You are probably familiar with the problem that there are still copies of old users on numerous computers in the network who have actually been inactive for a long time or who left the company a long time ago.
This not only makes the list of the local user directory (c: users) long and confusing, it also uses a relatively large amount of hard disk space unnecessarily. Because old, unused user profiles can be large and can quickly occupy a few gigabytes of data.
What is here so closer when one automatism to use, from the network clients automatically all old and automatically delete inactive user profiles . And if you are looking for exactly this, then you should take a closer look at the following group guidelines.
The quickest way to start is by pressing the following key combination
the “gpedit.msc” program to access the local group policies. In the editor you have to change to the following path.
Computer configuration / policies / administrative templates / system / user profiles
There you will find the desired group policy with the name
Delete user profiles that are older than a certain number of days when the system is restarted.
It is important that you activate this GPO . Only after activating this user profile GPO can you specify the number of days how old the profile must be so that it is automatically deleted when Windows starts .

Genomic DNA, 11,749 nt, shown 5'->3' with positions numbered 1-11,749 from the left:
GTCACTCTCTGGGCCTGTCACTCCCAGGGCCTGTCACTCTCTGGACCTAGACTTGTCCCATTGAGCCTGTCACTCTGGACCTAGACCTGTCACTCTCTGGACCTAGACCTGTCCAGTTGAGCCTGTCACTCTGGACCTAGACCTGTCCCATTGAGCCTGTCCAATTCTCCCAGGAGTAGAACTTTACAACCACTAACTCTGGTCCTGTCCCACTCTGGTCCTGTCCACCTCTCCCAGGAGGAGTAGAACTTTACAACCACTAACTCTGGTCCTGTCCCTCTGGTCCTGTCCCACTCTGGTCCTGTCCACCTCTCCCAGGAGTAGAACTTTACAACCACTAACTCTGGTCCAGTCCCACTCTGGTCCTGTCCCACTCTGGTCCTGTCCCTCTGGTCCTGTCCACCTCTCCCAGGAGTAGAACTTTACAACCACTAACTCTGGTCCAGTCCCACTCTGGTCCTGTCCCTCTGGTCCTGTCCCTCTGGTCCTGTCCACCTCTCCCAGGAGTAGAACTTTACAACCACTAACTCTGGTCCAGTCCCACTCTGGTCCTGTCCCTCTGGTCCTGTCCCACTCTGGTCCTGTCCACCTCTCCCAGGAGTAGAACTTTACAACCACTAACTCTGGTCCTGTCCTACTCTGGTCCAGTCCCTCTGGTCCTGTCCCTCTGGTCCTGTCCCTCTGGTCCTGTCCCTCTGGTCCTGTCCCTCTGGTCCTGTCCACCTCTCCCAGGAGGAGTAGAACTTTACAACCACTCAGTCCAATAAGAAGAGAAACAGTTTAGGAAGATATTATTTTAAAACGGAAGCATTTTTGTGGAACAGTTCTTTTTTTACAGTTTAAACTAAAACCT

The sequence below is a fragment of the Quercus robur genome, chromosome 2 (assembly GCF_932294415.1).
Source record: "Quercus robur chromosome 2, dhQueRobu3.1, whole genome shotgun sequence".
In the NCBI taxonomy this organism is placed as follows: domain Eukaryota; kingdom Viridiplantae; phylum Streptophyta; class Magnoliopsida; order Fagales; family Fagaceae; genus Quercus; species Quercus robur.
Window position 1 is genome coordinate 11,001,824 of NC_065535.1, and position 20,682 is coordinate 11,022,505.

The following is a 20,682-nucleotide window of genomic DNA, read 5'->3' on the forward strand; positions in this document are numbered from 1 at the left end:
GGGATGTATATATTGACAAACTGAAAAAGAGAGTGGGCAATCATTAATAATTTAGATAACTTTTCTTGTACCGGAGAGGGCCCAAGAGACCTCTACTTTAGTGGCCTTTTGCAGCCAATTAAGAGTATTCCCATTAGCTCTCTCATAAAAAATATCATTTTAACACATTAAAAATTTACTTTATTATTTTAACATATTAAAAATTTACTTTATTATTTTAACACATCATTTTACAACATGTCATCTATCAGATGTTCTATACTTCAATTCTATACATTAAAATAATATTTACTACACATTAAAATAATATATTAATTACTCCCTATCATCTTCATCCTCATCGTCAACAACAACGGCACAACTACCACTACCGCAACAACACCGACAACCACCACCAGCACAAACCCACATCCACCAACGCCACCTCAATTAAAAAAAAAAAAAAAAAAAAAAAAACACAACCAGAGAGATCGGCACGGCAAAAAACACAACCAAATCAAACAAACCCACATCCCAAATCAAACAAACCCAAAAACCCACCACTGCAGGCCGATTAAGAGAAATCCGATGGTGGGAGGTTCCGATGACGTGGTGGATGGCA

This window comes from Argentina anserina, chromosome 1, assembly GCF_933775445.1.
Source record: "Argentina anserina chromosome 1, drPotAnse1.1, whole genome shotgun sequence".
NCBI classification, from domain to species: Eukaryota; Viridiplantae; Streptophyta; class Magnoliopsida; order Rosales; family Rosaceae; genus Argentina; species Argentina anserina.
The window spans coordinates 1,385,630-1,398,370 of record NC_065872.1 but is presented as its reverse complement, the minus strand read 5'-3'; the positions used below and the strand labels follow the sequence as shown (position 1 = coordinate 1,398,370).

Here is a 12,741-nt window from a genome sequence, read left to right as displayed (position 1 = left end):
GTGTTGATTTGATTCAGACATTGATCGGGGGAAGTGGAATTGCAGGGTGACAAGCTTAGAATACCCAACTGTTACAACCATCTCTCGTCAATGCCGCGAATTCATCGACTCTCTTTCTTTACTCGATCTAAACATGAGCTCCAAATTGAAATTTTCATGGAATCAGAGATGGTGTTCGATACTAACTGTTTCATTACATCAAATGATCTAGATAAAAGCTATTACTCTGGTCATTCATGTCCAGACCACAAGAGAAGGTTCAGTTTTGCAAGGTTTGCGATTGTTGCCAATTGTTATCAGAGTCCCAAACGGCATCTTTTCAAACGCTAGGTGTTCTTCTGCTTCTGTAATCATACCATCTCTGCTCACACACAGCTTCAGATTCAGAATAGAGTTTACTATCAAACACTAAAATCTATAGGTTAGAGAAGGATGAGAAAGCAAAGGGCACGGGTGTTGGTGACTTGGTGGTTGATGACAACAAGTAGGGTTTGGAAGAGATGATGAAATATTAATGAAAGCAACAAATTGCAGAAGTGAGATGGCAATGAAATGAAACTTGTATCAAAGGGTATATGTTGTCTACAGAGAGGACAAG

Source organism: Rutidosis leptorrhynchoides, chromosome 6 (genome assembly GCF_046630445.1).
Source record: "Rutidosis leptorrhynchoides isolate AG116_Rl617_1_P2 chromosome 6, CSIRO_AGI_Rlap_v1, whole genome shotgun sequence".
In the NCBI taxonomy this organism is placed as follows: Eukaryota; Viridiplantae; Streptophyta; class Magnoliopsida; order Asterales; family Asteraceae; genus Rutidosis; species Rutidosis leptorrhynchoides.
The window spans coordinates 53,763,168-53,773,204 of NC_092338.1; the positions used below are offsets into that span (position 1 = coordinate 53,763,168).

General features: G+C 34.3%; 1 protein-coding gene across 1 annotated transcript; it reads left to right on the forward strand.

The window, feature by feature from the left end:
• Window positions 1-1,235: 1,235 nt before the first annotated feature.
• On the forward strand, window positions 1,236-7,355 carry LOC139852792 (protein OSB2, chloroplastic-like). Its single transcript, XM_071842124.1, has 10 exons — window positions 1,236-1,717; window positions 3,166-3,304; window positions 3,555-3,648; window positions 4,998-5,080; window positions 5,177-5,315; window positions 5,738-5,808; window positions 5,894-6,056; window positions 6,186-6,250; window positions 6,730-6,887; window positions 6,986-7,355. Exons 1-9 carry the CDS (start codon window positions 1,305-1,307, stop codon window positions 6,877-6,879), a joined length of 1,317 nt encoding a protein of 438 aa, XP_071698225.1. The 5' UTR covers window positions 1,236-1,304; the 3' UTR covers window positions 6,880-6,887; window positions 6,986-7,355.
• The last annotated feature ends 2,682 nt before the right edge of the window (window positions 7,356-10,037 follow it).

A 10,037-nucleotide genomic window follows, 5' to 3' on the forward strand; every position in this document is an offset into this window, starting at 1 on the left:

Microsoft explains this GPO to the user as follows:
This group policy setting enables an administrator to automatically delete the user profiles that are not used within a specified number of days when the system is restarted . Note: A day is equivalent to 24 hours after accessing a specific user profile.
If you enable this policy setting, the User Profile Service will automatically delete any user profiles on the computer that have not been used for a specified number of days the next time the system is restarted .
If you disable or do not configure this policy setting, no profiles are automatically deleted from the User Profile Service the next time the system is restarted .
This user profile GPO makes sense when using a network and should be one of the standard settings in an Active Directory domain . However, the number of inactive days should not be too small. With us the setting of 30 days has proven itself.
In many other articles we have also reported on very interesting GPOs . Here is a selection of them.
– Create a backup of the group policies – Reset
policies completely – Query active group policies with RSOP
– Windows 10 folder names and file names greater than 260 characters
– Switch off drive redirection during an RDP session
– Prevent RDP for local administrators
– Automatically lock Windows after invalid logins
– Switch off Cortana in Windows 10
– Prevent access to control panel in Windows 7
– Allow users to only run certain programs